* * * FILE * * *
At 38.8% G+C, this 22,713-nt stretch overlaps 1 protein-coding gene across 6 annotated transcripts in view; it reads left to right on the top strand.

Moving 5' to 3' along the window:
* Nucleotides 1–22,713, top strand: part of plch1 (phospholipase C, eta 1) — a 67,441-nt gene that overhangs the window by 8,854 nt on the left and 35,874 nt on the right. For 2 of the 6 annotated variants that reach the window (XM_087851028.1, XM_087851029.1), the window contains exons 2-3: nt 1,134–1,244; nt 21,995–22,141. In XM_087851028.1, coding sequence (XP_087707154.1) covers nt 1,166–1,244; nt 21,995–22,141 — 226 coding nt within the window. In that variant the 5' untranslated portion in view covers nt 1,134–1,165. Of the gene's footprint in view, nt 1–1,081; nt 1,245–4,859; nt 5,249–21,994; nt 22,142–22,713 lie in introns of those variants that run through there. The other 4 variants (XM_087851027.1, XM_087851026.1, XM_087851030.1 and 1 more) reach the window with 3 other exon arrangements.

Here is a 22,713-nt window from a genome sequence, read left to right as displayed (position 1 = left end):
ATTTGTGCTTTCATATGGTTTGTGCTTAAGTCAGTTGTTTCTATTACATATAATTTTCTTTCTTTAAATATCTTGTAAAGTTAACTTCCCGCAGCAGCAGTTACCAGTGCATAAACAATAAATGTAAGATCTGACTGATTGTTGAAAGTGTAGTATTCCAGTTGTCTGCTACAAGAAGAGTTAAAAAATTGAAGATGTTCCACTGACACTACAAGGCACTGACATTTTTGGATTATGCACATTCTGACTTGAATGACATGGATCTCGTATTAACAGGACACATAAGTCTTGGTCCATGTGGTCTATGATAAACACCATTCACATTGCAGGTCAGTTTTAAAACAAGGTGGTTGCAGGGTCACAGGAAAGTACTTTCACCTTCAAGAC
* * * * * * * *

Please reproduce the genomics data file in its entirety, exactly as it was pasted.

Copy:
At 38.8% G+C, this 22,713-nt stretch overlaps 1 protein-coding gene across 6 annotated transcripts in view; it reads left to right on the top strand.

Moving 5' to 3' along the window:
* Nucleotides 1–22,713, top strand: part of plch1 (phospholipase C, eta 1) — a 67,441-nt gene that overhangs the window by 8,854 nt on the left and 35,874 nt on the right. For 2 of the 6 annotated variants that reach the window (XM_087851028.1, XM_087851029.1), the window contains exons 2-3: nt 1,134–1,244; nt 21,995–22,141. In XM_087851028.1, coding sequence (XP_087707154.1) covers nt 1,166–1,244; nt 21,995–22,141 — 226 coding nt within the window. In that variant the 5' untranslated portion in view covers nt 1,134–1,165. Of the gene's footprint in view, nt 1–1,081; nt 1,245–4,859; nt 5,249–21,994; nt 22,142–22,713 lie in introns of those variants that run through there. The other 4 variants (XM_087851027.1, XM_087851026.1, XM_087851030.1 and 1 more) reach the window with 3 other exon arrangements.

Here is a 22,713-nt window from a genome sequence, read left to right as displayed (position 1 = left end):
ATTTGTGCTTTCATATGGTTTGTGCTTAAGTCAGTTGTTTCTATTACATATAATTTTCTTTCTTTAAATATCTTGTAAAGTTAACTTCCCGCAGCAGCAGTTACCAGTGCATAAACAATAAATGTAAGATCTGACTGATTGTTGAAAGTGTAGTATTCCAGTTGTCTGCTACAAGAAGAGTTAAAAAATTGAAGATGTTCCACTGACACTACAAGGCACTGACATTTTTGGATTATGCACATTCTGACTTGAATGACATGGATCTCGTATTAACAGGACACATAAGTCTTGGTCCATGTGGTCTATGATAAACACCATTCACATTGCAGGTCAGTTTTAAAACAAGGTGGTTGCAGGGTCACAGGAAAGTACTTTCACCTTCAAGAC